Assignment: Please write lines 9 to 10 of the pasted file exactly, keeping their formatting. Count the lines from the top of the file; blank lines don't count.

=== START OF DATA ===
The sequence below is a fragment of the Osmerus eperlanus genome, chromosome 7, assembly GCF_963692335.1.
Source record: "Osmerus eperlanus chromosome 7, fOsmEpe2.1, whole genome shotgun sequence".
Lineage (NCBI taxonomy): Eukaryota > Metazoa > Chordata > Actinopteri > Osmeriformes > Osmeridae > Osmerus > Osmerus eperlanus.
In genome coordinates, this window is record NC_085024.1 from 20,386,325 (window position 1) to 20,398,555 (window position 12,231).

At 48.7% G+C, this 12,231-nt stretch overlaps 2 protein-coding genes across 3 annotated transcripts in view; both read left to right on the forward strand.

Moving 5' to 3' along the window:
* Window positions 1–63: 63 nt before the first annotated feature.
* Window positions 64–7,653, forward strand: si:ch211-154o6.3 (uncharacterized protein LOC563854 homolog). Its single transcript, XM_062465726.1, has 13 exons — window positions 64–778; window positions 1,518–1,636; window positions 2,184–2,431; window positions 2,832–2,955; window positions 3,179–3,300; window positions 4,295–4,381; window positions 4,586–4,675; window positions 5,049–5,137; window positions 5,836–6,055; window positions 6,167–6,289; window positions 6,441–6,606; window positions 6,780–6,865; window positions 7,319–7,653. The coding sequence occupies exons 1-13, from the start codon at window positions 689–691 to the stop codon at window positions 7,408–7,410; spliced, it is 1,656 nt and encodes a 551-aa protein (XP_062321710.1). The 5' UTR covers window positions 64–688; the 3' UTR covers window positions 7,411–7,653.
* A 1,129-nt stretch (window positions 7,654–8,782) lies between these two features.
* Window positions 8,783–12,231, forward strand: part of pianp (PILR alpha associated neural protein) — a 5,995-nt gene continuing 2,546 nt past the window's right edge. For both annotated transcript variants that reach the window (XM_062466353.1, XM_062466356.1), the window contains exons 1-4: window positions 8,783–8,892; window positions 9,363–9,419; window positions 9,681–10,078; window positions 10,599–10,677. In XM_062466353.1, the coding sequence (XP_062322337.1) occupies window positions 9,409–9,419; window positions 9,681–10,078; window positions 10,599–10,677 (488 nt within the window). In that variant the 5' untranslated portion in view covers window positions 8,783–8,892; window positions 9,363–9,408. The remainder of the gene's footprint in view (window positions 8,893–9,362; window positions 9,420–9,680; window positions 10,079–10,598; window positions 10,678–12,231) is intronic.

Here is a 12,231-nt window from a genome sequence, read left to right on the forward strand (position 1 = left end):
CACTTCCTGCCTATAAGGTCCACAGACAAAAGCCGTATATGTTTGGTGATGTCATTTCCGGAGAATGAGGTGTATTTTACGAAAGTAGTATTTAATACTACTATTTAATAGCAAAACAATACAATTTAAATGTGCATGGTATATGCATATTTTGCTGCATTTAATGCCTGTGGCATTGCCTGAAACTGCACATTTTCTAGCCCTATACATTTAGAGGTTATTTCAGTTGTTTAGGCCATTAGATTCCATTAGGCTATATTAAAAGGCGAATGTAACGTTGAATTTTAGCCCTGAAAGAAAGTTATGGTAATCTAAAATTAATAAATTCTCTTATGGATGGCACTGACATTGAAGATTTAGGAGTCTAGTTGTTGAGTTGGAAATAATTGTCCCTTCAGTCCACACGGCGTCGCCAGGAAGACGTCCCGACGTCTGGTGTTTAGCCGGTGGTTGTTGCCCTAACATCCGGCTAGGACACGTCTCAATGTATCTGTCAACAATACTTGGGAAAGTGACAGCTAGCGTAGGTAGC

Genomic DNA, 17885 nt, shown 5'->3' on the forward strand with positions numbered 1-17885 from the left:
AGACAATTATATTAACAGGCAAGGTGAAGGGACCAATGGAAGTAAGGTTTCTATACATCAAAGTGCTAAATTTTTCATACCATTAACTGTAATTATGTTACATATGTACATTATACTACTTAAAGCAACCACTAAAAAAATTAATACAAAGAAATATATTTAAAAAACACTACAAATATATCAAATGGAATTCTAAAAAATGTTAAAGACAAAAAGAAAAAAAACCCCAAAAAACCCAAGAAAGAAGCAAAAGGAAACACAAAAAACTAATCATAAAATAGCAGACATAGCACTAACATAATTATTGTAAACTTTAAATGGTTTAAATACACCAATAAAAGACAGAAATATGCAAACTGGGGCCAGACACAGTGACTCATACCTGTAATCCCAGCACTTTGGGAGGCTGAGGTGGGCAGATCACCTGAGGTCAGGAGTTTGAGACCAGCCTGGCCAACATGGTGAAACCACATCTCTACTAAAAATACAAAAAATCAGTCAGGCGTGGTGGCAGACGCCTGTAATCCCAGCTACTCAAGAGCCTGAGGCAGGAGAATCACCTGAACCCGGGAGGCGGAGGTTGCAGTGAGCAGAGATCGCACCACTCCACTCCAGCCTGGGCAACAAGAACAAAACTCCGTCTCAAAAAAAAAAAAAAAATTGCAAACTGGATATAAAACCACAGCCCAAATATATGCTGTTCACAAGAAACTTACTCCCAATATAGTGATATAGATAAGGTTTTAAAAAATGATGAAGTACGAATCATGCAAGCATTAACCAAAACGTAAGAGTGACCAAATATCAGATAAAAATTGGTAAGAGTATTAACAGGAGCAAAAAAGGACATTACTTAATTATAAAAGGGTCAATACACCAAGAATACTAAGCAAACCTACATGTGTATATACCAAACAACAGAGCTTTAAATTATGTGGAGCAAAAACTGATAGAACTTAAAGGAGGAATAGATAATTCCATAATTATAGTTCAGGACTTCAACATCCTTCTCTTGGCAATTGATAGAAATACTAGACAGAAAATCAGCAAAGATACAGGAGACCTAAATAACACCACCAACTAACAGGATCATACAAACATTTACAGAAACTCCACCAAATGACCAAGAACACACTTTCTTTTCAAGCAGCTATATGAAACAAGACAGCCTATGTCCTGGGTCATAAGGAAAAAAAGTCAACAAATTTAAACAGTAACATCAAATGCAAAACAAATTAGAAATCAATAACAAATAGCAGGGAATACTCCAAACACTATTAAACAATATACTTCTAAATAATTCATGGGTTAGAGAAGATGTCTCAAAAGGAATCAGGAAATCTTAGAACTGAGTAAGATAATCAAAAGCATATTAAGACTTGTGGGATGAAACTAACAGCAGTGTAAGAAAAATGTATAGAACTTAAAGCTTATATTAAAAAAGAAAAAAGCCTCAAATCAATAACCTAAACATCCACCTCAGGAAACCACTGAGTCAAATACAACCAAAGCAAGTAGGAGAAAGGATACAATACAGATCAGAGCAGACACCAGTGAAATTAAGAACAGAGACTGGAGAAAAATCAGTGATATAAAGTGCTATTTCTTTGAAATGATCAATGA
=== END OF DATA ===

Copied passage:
* A 1,129-nt stretch (window positions 7,654–8,782) lies between these two features.
* Window positions 8,783–12,231, forward strand: part of pianp (PILR alpha associated neural protein) — a 5,995-nt gene continuing 2,546 nt past the window's right edge. For both annotated transcript variants that reach the window (XM_062466353.1, XM_062466356.1), the window contains exons 1-4: window positions 8,783–8,892; window positions 9,363–9,419; window positions 9,681–10,078; window positions 10,599–10,677. In XM_062466353.1, the coding sequence (XP_062322337.1) occupies window positions 9,409–9,419; window positions 9,681–10,078; window positions 10,599–10,677 (488 nt within the window). In that variant the 5' untranslated portion in view covers window positions 8,783–8,892; window positions 9,363–9,408. The remainder of the gene's footprint in view (window positions 8,893–9,362; window positions 9,420–9,680; window positions 10,079–10,598; window positions 10,678–12,231) is intronic.